This month, we feature Clifford Little, the newest staff member to join the ICAN team!
My name is Clifford Little and I’m a Financial Counsellor (Associate) in training. I am descended from the Larakia people on my Grandfather’s side and the Mt Margaret area in South West Queensland on my Grandmother’s side.
My working background is wide and varied. I’ve worked in the contracting, administrative and sales areas in private enterprise and have had over 25 years working in the Federal and State Governments at Project Officer and Managerial levels. Each job I have had has taught me different things about people, communication methods and life in general, which has been a continuous learning experience. I’ve learnt many skills along the way, met many interesting people and their approach and philosophy to life has definitely broadened my horizons.
Through the years and particularly in recent years I’ve wanted to do more than deliver Government services. I wanted to work at grassroots level with community people. General counselling was what I initially wanted to do in helping community. I learned about financial counselling and started researching. I saw its immense value realised I would like to be a part of it. Working at ICAN has been a great learning curve, and I receive a lot of support from Management and colleagues. There is a huge knowledge base and a lot of experience in ICAN and it is certainly benefitting me.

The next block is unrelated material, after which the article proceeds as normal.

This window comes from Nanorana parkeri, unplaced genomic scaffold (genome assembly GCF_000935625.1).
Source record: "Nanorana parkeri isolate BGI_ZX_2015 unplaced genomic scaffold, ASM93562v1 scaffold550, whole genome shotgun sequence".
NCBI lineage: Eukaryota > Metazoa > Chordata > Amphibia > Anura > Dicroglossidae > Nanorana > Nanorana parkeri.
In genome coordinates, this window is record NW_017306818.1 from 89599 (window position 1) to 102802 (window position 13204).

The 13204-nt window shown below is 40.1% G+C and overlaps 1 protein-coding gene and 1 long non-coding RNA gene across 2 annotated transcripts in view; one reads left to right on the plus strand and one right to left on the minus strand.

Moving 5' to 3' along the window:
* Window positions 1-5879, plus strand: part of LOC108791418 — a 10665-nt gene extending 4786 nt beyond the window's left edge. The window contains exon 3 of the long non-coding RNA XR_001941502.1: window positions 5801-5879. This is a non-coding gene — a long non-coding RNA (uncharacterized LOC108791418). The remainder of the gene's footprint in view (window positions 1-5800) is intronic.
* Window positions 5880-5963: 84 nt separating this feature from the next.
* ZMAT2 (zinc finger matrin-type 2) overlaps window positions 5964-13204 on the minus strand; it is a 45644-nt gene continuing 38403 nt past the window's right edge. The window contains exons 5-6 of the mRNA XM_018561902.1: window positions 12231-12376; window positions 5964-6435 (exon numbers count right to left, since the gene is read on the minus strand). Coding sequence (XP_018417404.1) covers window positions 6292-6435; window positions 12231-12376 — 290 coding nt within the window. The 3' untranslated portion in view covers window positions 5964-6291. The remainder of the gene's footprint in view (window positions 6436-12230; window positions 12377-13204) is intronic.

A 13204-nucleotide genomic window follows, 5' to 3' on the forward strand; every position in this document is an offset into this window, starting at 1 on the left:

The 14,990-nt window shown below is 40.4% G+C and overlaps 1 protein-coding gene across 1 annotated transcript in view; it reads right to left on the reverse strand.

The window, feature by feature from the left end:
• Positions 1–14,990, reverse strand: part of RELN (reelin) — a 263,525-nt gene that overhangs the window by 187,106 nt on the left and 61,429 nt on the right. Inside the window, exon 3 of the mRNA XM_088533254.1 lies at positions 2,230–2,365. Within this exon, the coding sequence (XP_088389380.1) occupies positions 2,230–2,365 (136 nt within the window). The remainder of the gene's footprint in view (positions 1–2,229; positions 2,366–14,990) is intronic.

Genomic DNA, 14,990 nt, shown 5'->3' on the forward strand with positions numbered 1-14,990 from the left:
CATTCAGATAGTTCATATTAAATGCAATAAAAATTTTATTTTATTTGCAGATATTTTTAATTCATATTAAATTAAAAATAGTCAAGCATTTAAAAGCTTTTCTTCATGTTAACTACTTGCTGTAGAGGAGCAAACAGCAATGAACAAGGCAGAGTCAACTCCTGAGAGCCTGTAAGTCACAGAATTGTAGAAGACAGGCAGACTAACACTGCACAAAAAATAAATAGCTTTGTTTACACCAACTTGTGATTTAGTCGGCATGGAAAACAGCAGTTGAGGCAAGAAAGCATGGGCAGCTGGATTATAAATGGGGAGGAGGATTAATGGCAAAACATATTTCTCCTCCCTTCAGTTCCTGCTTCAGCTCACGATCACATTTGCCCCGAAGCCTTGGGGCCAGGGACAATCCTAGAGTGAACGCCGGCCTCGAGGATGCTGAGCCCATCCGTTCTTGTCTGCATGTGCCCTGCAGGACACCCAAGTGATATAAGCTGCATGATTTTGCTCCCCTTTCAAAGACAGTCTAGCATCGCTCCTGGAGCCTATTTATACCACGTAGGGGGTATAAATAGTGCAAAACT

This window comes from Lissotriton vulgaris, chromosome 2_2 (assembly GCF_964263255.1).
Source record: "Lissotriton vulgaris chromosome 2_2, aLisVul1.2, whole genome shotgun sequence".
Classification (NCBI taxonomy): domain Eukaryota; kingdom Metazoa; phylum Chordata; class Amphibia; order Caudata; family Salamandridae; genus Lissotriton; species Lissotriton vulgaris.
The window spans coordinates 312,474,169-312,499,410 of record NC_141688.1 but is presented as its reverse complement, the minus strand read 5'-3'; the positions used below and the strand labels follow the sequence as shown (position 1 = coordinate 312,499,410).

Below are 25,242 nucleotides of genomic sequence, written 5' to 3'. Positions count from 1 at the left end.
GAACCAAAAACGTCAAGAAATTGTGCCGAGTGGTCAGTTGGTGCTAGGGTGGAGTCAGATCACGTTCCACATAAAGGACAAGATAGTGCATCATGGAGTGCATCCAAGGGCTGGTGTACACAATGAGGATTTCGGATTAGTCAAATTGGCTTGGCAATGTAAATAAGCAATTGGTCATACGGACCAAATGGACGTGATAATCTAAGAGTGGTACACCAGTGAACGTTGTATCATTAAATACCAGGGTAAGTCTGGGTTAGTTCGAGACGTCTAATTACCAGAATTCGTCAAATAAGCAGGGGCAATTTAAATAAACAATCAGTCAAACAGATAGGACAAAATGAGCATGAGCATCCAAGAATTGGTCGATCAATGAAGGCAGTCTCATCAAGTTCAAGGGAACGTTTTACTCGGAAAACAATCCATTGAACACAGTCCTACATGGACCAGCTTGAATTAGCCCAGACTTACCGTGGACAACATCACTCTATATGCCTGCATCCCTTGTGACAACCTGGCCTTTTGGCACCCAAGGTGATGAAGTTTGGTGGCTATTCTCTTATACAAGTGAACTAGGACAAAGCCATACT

Since July, I’ve been undertaking the Diploma of Community Services (Financial Counselling) through ICAN’s “Indigenous Financial Counselling Mentorship Program” – it’s been been a great learning experience so far! As students, we are combining our tutorial knowledge with our practical experience, which I believe is an effective combination for client casework. The Mentorship Program is a great program to be part of, especially doing the course with fellow Indigenous students. We do a collaboration workshop every Friday during our face-to-face block training sessions and I am impressed with the vast knowledge and experiences of fellow students and how they deal with particular financial counselling situations locally. I feel like the course provides students with a range of resources that will equip us to become great financial counsellors!
For more information on ICAN’s Indigenous Financial Counselling Mentorship Program, go to http://ican.org.au/programs/.